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18-24-Year-Olds on Facebook Report an Average of 649 Friends, Up From 510 Last Year

by MarketingCharts staff
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Overall, Facebook users claimed this year to have an average of 350 friends each, up from 303 in last year’s study and 262 the year before. Among respondents with a Facebook profile, 18-24-year-olds boasted the largest network of friends, at an average of 649. That’s a significant hike from their leading reported average of 510 last year. (And for it’s worth, it’s a much higher figure than found in a separate study from the Pew Research Center.)

As for teens (obligatory mention), 12-17-year-olds on Facebook said they have an average of 521 friends each, a relatively modest increase from 506 last year. For the optimists, it’s an increase; for the pessimists, it’s a small one relative to the overall average. (See here for more on Facebook and teens.)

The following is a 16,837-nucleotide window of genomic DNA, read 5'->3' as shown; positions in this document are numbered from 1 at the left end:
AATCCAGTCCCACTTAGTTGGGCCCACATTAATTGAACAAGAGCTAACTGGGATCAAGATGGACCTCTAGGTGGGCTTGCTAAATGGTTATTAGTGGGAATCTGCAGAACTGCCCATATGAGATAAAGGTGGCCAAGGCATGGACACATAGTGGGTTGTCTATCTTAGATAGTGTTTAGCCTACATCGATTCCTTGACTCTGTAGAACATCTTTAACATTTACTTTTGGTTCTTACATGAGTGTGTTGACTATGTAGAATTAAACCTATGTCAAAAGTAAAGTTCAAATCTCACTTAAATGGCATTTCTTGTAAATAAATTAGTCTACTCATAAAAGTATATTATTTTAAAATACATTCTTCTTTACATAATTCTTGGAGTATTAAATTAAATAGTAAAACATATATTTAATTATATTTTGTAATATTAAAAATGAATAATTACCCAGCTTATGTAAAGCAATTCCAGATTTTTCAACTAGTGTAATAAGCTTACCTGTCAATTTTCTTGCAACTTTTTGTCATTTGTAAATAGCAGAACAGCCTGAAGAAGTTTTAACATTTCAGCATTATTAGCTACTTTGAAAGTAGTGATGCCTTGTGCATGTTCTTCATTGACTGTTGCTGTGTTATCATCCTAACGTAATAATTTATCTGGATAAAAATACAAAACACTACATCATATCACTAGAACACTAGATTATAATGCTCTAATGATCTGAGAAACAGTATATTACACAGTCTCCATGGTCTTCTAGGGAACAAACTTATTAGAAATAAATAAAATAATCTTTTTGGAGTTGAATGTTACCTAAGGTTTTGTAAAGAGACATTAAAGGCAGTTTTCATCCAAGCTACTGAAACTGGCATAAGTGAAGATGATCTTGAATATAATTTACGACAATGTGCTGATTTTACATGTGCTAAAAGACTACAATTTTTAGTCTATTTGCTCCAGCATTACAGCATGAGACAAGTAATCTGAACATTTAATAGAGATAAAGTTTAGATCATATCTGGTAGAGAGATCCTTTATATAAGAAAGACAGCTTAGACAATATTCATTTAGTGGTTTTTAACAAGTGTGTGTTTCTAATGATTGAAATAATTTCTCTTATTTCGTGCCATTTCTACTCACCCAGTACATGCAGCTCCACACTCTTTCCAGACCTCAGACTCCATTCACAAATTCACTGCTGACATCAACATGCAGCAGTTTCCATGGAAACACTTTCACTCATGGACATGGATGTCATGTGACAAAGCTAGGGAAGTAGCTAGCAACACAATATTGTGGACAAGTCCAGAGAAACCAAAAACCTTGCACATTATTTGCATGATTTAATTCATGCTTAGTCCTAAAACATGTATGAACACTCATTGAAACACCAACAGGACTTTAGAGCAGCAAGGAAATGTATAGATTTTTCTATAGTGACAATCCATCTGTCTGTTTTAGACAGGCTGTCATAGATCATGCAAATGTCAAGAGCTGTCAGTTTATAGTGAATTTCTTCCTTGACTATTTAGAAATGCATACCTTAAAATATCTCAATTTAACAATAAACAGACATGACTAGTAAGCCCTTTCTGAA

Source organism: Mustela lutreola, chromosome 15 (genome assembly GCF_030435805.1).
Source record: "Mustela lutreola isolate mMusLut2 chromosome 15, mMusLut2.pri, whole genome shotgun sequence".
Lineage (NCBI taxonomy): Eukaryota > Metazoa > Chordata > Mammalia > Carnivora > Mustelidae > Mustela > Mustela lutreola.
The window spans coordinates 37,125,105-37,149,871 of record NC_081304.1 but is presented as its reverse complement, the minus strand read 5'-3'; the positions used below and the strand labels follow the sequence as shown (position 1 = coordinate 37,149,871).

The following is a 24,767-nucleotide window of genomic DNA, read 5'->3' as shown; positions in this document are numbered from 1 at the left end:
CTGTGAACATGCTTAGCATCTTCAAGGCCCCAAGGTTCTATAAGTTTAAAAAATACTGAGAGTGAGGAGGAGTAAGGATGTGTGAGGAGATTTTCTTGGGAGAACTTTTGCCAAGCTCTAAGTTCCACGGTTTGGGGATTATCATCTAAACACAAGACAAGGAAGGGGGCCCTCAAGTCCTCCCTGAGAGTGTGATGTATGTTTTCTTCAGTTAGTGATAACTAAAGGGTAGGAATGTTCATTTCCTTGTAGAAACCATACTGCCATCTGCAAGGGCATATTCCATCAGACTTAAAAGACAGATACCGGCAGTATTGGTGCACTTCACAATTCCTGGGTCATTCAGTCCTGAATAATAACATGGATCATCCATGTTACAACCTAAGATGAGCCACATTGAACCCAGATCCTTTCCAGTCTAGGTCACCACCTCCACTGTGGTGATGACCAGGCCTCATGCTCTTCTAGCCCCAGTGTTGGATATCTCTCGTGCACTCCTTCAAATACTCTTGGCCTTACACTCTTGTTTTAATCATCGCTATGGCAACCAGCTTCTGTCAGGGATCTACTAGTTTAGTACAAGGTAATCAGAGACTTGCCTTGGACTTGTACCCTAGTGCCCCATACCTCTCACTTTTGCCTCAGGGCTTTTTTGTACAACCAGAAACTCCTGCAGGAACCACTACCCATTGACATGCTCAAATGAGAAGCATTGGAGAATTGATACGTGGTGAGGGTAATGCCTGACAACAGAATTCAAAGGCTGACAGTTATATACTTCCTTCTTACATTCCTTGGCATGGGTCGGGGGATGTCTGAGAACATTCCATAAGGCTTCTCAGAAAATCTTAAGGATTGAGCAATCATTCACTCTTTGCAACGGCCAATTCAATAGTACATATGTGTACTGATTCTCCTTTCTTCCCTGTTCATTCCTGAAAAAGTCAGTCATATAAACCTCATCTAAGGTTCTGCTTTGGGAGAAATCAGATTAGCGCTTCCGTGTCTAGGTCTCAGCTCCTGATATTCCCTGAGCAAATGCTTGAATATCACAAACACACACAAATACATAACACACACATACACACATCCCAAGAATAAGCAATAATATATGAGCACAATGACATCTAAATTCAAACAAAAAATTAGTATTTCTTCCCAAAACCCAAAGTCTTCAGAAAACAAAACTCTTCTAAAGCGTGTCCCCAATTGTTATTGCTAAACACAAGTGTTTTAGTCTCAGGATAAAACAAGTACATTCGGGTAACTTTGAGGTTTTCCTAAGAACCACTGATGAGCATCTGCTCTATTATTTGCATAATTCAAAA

Indeed, while the average number of friends reported by Facebook users grew by 16%, that increase was limited to 3% among 12-17-year-olds. By comparison, the number of friends grew most rapidly among 35-44-year-olds (+33%) and 25-34-year-olds (+27%). The 65+ group was the only to report a decrease in the number of average friends, of about 11%.

Overall, some 28% of survey respondents reported using social networking platforms several times a day. That was only a point higher than last year’s tally; growth in this respect appears to have stalled this year after more substantial increases in 2013 (+5% points) and 2012 (+4% points).

Frequent use of social networking platforms is higher among smartphone owners, though, of whom roughly 4 in 10 use social platforms several times a day, not surprising given that a majority of social networking time spent was occurring on a mobile device as early as December 2012.

About the Data: The data is based on a national telephone survey conducted by Edison Research in January and February 2014 among 2,023 people aged 12 and older using random digit dialing techniques. The survey was offered in English and Spanish and both landlines and cell phones were called. The data was weighted to national 12+ population figures.